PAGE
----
For the third time in four seasons (hamstring, great toe, ankle), A.J. Green, the Bengals' best player, finished the season on injured reserve Monday. They hope the next time he surfaces on transactions it's announcing a new long-term contact, but first things first.
Monday's move ended one of the toughest chapters in team history that began almost five months ago when Green tore his ankle ligaments during the first 45 minutes of training camp. Despite Green's rehab effort and the hope he'd be back for the second half of the season, the ankle never responded the way he and the team wished and with players needed for Sunday's finale against the Browns (1 p.m.-Cincinnati's Local 12) at Paul Brown Stadium, the final twist has been done.
"Nothing is unbelievable anymore," said Bengals head coach Zac Taylor of the saga that coincided with the first moves of his first job. "You just have to take each thing as it comes, just not get overwhelmed and just keep persevering through them. A.J. has done everything he could to get back and he just wasn't able to do it this year. The time off these next couple weeks will certainly help him. We'll figure the other stuff out later, but that's just the way it's been."
Three players look questionable for the finale. Starting cornerback William Jackson re-aggravated a shoulder problem and is undergoing MRIs. Cornerback Tony McRae and wide receiver Stanley Morgan, Jr., are both in concussion protocol. File Morgan's injury under "No Good Deed Goes Unpunished." It was Morgan's leap into a swarm of bodies that made the on-side kick work with 29 seconds left and he took the shot to prove it even as linebacker Jordan Evans was falling on the ball at the Bengals 46.
It was that successful onside kick from Randy Bullock, which Taylor calculates the odds at six percent since last year's rules changes, that hung in his mind Monday afternoon.
"The percentage of that (kick) happening is not good. For Randy to do it like he did it, and Stanley to go make the play like he did to go keep the thing alive — that's where he got the concussion — and then for Jordan Evans to come up with it," Taylor said. "I'm standing right there. It felt like that ball was on the ground for an hour, and then you watch the tape and (Morgan) just tipped it and (Evans) recovered it immediately. But it didn't feel that way when I watched it live. The effort the guys gave is just remarkable. There are some moments you'll look back on and be fond of, but ultimately we'll remember that we didn't get it done."
FRED PITCHES SHUTOUT: Rookie Fred Johnson made his debut as an NFL left tackle Sunday. Even though Cordy Glenn started, he took just 31 percent of the snaps while Johnson took the rest and profootballfocus.com gave his pass-blocking the highest among Andy Dalton's protectors. Taylor wouldn't rule out starting him in the finale, but he'll definitely play there again as the Bengals appear to eye him as a swing backup behind left tackle Jonah Williams and right tackle Bobby Hart.
"He showed some positive signs. We'll continue to give him more work this week," Taylor said. "We'll make a decision on how much that is, but he's a young player that has done really well in practice. He did really well on the tapes we watched when we claimed him. He certainly has all of the size and the traits you look for in a tackle, so we felt that it's important to evaluate him. He's earned those reps, and he'll earn some more reps against Cleveland."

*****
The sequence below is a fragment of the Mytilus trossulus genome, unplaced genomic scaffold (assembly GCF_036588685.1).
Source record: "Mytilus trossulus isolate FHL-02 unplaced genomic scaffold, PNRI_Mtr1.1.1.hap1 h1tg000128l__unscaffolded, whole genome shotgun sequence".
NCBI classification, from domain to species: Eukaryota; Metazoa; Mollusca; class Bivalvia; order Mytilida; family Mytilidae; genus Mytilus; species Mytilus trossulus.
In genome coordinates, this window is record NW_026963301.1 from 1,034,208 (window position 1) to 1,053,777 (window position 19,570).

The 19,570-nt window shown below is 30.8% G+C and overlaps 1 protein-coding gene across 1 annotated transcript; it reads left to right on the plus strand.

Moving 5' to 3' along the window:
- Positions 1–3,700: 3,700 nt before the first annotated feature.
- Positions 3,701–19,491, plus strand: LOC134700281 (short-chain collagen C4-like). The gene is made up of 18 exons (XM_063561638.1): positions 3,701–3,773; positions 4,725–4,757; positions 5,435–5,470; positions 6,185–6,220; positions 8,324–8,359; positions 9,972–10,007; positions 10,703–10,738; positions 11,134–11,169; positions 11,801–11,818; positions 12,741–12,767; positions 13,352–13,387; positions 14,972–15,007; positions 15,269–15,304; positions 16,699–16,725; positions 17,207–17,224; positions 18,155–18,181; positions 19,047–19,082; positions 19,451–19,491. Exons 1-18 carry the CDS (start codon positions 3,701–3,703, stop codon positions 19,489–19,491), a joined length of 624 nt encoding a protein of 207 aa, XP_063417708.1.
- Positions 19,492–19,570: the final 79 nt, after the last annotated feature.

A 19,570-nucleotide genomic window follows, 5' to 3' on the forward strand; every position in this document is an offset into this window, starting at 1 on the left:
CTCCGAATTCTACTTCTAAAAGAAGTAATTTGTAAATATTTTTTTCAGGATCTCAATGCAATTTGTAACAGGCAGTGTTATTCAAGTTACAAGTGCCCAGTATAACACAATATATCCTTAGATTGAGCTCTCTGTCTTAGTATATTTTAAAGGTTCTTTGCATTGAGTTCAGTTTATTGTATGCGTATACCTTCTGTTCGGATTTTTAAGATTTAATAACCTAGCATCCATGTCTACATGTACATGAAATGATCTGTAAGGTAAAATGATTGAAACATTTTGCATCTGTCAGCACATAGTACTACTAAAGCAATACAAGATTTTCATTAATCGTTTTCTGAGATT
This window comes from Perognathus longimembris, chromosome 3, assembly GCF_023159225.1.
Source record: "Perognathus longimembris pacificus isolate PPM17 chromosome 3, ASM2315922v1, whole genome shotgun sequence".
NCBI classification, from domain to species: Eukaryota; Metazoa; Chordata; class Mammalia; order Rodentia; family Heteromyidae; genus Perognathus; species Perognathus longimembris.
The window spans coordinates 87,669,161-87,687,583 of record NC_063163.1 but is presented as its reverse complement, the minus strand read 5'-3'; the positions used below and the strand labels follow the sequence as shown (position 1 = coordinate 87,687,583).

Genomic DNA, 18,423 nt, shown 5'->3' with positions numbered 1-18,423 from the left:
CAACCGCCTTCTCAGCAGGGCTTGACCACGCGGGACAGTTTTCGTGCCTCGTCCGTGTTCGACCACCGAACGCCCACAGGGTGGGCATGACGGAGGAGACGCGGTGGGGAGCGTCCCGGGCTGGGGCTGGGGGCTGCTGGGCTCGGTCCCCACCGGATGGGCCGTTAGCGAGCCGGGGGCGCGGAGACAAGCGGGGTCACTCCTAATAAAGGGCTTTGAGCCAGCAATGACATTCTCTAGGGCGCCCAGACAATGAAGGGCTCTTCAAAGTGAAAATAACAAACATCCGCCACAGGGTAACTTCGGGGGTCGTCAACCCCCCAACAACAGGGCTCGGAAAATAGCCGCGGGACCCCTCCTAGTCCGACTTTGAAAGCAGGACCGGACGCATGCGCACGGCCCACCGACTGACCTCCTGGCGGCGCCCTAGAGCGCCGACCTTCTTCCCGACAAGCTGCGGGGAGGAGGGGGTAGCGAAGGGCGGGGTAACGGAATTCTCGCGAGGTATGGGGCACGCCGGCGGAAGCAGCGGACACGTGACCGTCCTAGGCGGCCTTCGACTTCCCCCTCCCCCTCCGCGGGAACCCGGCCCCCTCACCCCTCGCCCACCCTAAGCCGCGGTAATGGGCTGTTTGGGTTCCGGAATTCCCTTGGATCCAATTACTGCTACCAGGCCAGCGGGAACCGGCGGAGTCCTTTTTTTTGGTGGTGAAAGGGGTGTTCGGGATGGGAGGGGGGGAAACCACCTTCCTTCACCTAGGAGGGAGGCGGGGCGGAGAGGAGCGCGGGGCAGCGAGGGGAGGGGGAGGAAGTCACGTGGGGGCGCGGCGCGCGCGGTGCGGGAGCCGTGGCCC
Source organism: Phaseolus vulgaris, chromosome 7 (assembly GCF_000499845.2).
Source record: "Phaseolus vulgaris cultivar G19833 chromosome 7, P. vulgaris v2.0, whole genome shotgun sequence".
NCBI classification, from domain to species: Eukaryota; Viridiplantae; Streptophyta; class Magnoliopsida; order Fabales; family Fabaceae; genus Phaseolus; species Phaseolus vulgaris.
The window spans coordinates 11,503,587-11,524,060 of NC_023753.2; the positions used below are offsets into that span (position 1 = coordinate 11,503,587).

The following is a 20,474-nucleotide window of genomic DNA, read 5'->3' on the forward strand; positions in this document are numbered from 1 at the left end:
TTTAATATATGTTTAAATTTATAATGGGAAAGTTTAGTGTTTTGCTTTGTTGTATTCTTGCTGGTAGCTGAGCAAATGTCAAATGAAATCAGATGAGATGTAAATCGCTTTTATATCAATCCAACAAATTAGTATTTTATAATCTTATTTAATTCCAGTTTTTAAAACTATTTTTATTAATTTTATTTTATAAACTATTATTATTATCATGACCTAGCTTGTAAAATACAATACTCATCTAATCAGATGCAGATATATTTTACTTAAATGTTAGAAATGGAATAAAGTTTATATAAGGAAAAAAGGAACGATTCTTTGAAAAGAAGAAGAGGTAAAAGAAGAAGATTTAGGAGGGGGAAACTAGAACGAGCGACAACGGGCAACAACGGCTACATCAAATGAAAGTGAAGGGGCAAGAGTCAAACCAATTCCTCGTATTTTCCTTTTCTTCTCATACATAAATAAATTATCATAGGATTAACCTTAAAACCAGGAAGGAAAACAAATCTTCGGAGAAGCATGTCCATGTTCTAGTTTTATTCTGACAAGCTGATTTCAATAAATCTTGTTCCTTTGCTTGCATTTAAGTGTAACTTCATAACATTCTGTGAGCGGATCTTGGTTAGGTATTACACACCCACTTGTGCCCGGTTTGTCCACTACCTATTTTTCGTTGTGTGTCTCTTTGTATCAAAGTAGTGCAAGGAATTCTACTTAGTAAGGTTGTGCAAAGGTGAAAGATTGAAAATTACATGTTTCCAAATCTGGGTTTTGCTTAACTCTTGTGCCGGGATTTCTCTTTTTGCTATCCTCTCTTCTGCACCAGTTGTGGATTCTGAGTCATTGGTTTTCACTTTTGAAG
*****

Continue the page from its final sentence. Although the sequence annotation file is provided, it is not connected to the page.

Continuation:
Johnson, who signed with the Steelers after going undrafted out of Florida, was claimed by the Bengals when Pittsburgh cut him early in the season. He's an interesting, massive guy (6-8, 325) with enough athleticism that they called a pass for him in Cleveland two weeks ago. The Bengals have been using him as an extra tackle in the three previous games, when he had 16 snaps. According to profootballfocus.com, 45 of his 62 snaps on Sunday came on the pass and he and Hart (who played all 90) were the only offensive linemen not to allow a pressure.
BOY OH BOYD: Wide receiver Tyler Boyd and quarterback Andy Dalton were graded the Bengals' top two offensive players by PFF. Boyd was relentless with nine catches for 128 yards, one a brutally tough fourth-down touchdown over the middle from three yards out with 29 seconds left, one of the dominoes that had to fall. Then he came back to make Dalton's fourth and last touchdown pass to tight end Tyler Eifert possible with a 29-yarder in the middle of the zone.
But he made the play of the game after that as the clock ran to four seconds and he cramped up. If he went down, the game was over because there is a 10-second run off for injury. He knew enough to get up, line up for the spike at four seconds, virtually crawl off the field for a play and then come back for the tying two-point conversion that Dalton ran in.
"For him to be able to process it in that moment, whether he remembered or not, and for his teammates around him to remind him — everyone knew he had to get up or else the game was over," Taylor said. "If he lays down, it's over because of the 10-second runoff. Game over. For him to get up, get in position, and to get off the field for the next play, was remarkable for him and the guys around him."
WILSON STILL LEADS: While on injured reserve, Bengals kick returner Brandon Wilson has extended his lead over the Bears' Cordarrelle Patterson for the NFL kick return title and leads by 31.3 to 29.5 heading into the last game of the season. With the Bears in Minnesota Sunday, Wilson tries to become the first Bengal since Adam Jones in 2014 to win the kick return title. Mike Zimmer's Vikings are 27th in covering kicks but held Patterson to no returns earlier this season.